The rate of divorce in England and Wales is lower than it has been for 22 years and currently stands at just over 12 for every 1000 married men and women. This second annual fall may indicate a reluctance among married couples whose own parents were divorced to inflict the same experience on their own children.
However, the figures from the Office for National Statistics show that growing numbers of the over 60s are still filing for divorce.
Divorce rates were highest among people in their late twenties – although overall, the average age of people divorcing was higher, at 40.9 years for women and 43.4 for men.
There was also a drop in the number of divorces, a reflection of a long-term decline in the number of marriages. Last year 132,562 married couples divorced – a drop of 6.5% on 2005.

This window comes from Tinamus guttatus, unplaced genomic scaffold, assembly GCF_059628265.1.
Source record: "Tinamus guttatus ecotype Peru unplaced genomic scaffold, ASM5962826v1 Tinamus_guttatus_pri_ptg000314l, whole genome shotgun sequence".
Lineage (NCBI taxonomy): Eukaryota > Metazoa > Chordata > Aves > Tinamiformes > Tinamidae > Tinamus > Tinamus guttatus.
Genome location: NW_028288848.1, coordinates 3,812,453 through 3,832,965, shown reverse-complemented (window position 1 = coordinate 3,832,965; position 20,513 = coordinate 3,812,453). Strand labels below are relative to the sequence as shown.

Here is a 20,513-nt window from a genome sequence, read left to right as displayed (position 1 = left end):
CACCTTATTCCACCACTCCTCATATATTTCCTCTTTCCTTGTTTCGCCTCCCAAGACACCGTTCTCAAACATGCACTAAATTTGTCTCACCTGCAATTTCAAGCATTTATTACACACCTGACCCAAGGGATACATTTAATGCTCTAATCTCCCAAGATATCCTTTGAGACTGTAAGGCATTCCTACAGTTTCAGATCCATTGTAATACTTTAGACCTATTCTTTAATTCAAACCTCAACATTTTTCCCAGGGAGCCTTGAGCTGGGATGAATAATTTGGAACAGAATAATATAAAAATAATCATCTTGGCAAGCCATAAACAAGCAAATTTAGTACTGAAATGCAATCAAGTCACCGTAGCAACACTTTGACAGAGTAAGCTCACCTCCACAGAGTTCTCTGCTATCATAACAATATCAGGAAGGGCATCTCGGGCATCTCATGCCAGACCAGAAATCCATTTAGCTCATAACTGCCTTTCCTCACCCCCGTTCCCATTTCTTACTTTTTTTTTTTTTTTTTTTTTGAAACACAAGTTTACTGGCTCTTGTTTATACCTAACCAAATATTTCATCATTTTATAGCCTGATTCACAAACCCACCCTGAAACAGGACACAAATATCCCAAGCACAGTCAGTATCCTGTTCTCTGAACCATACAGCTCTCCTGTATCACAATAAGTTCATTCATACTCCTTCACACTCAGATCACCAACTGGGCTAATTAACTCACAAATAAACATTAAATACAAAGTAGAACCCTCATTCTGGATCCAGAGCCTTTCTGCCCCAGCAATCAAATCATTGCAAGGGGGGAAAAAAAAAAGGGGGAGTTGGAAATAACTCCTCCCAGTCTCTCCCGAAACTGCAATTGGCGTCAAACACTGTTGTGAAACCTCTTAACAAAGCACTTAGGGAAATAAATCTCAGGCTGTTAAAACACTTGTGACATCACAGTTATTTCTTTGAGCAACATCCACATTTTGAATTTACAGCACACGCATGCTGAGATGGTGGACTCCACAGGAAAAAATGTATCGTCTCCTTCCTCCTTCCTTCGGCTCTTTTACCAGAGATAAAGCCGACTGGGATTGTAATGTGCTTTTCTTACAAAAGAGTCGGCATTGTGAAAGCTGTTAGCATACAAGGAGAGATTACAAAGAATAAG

However, the lower divorce rate is probably disguising the true picture of family breakdown, because the statistics do not show the high number of cohabitees who split up. Last year 125,000 children aged under-16 experienced their parents divorcing. A similar number of children experienced their cohabiting parents going their separate ways.
In Scotland there was a near-20% surge in the number of divorces. This hike could be the result of a sharp cut in the required separation period that came into effect in Scotland in May last year.